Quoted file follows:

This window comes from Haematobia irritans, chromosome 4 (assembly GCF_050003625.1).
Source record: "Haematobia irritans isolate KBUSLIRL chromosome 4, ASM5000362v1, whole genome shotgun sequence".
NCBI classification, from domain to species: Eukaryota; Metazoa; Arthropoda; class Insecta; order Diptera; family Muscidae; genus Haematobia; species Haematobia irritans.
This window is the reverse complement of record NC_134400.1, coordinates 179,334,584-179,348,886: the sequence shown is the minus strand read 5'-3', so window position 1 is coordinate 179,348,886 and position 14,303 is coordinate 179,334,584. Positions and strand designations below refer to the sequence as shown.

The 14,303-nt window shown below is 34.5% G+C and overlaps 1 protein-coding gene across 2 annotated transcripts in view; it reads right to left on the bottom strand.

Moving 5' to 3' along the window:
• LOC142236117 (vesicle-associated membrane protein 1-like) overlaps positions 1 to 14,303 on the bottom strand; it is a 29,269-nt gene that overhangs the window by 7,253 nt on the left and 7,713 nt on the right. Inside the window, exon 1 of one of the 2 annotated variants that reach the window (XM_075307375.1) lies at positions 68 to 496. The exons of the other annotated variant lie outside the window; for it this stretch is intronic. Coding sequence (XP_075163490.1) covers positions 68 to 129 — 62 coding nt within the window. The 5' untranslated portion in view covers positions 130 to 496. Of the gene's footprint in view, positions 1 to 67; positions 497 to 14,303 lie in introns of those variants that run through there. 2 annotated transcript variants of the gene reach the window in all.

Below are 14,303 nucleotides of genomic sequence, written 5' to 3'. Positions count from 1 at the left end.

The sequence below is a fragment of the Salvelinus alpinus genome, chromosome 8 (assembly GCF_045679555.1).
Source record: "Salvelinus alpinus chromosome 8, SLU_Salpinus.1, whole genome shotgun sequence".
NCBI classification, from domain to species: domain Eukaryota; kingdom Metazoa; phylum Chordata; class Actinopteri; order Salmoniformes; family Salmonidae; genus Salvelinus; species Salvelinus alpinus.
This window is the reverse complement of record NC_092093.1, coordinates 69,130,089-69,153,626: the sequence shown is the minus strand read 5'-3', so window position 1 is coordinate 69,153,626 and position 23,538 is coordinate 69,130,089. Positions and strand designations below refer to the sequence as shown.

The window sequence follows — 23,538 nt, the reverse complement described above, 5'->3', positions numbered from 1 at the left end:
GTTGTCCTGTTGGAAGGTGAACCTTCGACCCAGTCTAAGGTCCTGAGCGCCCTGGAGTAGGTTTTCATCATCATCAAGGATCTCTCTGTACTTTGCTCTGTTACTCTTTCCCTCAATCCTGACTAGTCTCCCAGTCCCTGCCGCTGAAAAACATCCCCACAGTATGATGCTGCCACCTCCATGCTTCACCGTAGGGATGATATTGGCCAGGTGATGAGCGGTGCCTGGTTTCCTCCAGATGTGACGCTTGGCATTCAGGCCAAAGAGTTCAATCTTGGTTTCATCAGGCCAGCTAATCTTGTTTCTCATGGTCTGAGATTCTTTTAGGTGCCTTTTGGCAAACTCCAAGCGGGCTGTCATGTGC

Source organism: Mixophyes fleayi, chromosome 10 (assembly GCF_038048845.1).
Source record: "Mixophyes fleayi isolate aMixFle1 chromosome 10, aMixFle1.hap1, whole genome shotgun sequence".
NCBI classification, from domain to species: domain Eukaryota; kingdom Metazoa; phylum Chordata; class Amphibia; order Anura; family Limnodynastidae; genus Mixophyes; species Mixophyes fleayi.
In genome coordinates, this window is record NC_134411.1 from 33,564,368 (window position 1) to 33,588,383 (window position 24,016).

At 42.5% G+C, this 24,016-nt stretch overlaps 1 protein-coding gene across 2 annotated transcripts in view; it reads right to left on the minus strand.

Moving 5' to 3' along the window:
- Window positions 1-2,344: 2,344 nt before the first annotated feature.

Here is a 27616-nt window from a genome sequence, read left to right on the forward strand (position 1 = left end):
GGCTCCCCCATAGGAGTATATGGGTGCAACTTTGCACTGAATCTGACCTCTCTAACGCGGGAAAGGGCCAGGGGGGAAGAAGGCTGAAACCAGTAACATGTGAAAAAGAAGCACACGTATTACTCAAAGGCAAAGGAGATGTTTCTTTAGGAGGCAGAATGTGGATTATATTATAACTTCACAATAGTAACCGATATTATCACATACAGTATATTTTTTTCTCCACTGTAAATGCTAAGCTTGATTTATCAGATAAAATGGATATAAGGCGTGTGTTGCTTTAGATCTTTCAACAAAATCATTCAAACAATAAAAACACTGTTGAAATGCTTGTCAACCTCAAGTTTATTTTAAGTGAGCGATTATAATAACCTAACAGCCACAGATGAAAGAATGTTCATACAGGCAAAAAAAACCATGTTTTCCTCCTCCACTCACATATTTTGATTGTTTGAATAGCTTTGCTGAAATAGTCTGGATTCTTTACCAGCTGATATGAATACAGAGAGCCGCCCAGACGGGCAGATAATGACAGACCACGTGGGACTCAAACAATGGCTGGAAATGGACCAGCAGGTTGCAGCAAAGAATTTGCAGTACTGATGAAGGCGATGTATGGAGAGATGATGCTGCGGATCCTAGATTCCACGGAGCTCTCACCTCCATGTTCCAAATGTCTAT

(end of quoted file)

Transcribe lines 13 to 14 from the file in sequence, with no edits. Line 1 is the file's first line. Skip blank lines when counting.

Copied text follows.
The window sequence follows — 23,538 nt, the reverse complement described above, 5'->3', positions numbered from 1 at the left end:
GTTGTCCTGTTGGAAGGTGAACCTTCGACCCAGTCTAAGGTCCTGAGCGCCCTGGAGTAGGTTTTCATCATCATCAAGGATCTCTCTGTACTTTGCTCTGTTACTCTTTCCCTCAATCCTGACTAGTCTCCCAGTCCCTGCCGCTGAAAAACATCCCCACAGTATGATGCTGCCACCTCCATGCTTCACCGTAGGGATGATATTGGCCAGGTGATGAGCGGTGCCTGGTTTCCTCCAGATGTGACGCTTGGCATTCAGGCCAAAGAGTTCAATCTTGGTTTCATCAGGCCAGCTAATCTTGTTTCTCATGGTCTGAGATTCTTTTAGGTGCCTTTTGGCAAACTCCAAGCGGGCTGTCATGTGC